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View Pierre-Luc Dusseault Profile
NDP (QC)
Mr. Chair, I first want to thank Mr. Giroux and his colleagues for their work.
I know that you've been working on this issue for several years and that, even though you had other data sources, it wasn't very easy to enlist the co-operation of the Canada Revenue Agency to access the data that you used to prepare this report.
My first question concerns electronic funds transfers. You addressed international electronic funds transfers and transactions between affiliates or related companies. However, from what I can see, for the European Union's black and grey list countries alone, electronic funds transfers total $628 billion.
Can you give us an idea of the countries on these lists and the value of the $628 billion in electronic funds transfers between Canada and these countries and between these countries and Canada in relation to the size of the countries' GDP?
View Pierre-Luc Dusseault Profile
NDP (QC)
As Mr. Giroux said, the $628 billion in electronic funds transfers to these countries or from these countries to Canada are disproportionate to the real economic activity of these countries.
The same is true for offshore financial centres, which are covered in the other part of your study on electronic funds transfers. There are sink and conduit financial centres. Perhaps it isn't necessary to go into detail. Three trillion dollars pass through these offshore financial centres. We rarely say “trillion dollars” in French, but the amount is more than a few billion dollars.
Can you provide a typical example of an offshore financial centre? How much money goes through these financial centres and what does this mean in terms of the country's economic activity?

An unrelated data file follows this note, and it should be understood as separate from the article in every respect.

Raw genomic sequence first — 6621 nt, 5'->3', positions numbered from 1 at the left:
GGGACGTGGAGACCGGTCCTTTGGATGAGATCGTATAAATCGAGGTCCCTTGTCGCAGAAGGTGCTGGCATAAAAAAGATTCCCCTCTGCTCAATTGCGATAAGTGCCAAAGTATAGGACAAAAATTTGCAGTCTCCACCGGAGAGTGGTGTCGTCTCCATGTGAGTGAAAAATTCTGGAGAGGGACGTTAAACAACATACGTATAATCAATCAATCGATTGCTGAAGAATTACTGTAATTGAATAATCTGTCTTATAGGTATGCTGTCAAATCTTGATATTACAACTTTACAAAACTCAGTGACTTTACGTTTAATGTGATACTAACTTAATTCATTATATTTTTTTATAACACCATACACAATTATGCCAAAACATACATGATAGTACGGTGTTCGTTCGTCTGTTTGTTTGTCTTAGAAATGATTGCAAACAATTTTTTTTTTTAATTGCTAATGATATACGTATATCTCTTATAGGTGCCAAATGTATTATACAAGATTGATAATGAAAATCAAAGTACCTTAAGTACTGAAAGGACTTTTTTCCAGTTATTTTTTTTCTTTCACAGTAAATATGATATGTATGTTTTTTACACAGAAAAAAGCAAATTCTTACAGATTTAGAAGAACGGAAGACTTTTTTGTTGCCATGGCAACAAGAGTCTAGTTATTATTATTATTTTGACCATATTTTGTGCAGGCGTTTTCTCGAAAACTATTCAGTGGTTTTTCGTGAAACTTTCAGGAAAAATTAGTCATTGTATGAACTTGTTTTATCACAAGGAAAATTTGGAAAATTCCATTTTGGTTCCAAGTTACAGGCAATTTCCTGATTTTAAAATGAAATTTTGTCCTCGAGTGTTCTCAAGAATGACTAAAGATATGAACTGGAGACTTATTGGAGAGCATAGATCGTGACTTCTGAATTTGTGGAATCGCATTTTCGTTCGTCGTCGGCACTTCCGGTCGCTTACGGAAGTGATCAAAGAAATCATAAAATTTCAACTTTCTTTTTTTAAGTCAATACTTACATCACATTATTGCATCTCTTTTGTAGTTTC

View Pierre-Luc Dusseault Profile
NDP (QC)
Exactly. This is the result of the globalization of our economy and the fact that, with the emergence of the Internet, transactions to these financial centres take milliseconds to complete. The funds then move on to other countries, which become hubs of financial flows. The funds only pass through these countries for tax or financial reasons, as you just said.
The other finding—
View Pierre-Luc Dusseault Profile
NDP (QC)
The other part of this study concerns transactions between companies. These tables basically show that several countries considered tax havens are among the top 10 in terms of offshore transactions with Canadian companies that have affiliates or related companies that don't deal at arm's length. The United States is in first place. This won't surprise anyone, since the United States is our closest neighbour. Canada's trade with the United States is substantial and often valid and proper.
Luxembourg, a European country, is in second place. What is Luxembourg's economy or GDP? How can we justify the fact that this country ranks second in terms of the number of transactions conducted by Canadian companies abroad? Is it because Luxembourg's economy is growing? Is it because many oil wells are drilled in the country and there's an extraordinary amount of economic activity?
View Pierre-Luc Dusseault Profile
NDP (QC)
The first on the list of the top 10 countries is Luxembourg, whose population is the size of the city of Gatineau, but whose reportable transactions amount to $236.7 billion. There's also Switzerland, whose reportable transactions amount to $198.4 billion, and Ireland, which some people also consider a tax haven and whose reportable transactions amount to $172.4 billion. In Barbados, the reportable transactions amount to $48.2 billion, and in Bermuda they amount to $29.7 billion. The offshore transactions of these five countries on the top 10 list amount to about $685 billion. For the most part, the economies of these countries don't necessarily justify such a large flow of transactions.
Can you give us an idea of the situation in these five countries and the influence of double taxation agreements?
I don't know whether you focused on this issue in your study. I want to know whether the size of the transactions between Canada and these countries can be linked to the fact that we have double taxation agreements. These agreements may encourage the offshoring of profits, which can then be repatriated to Canada at a lower tax rate.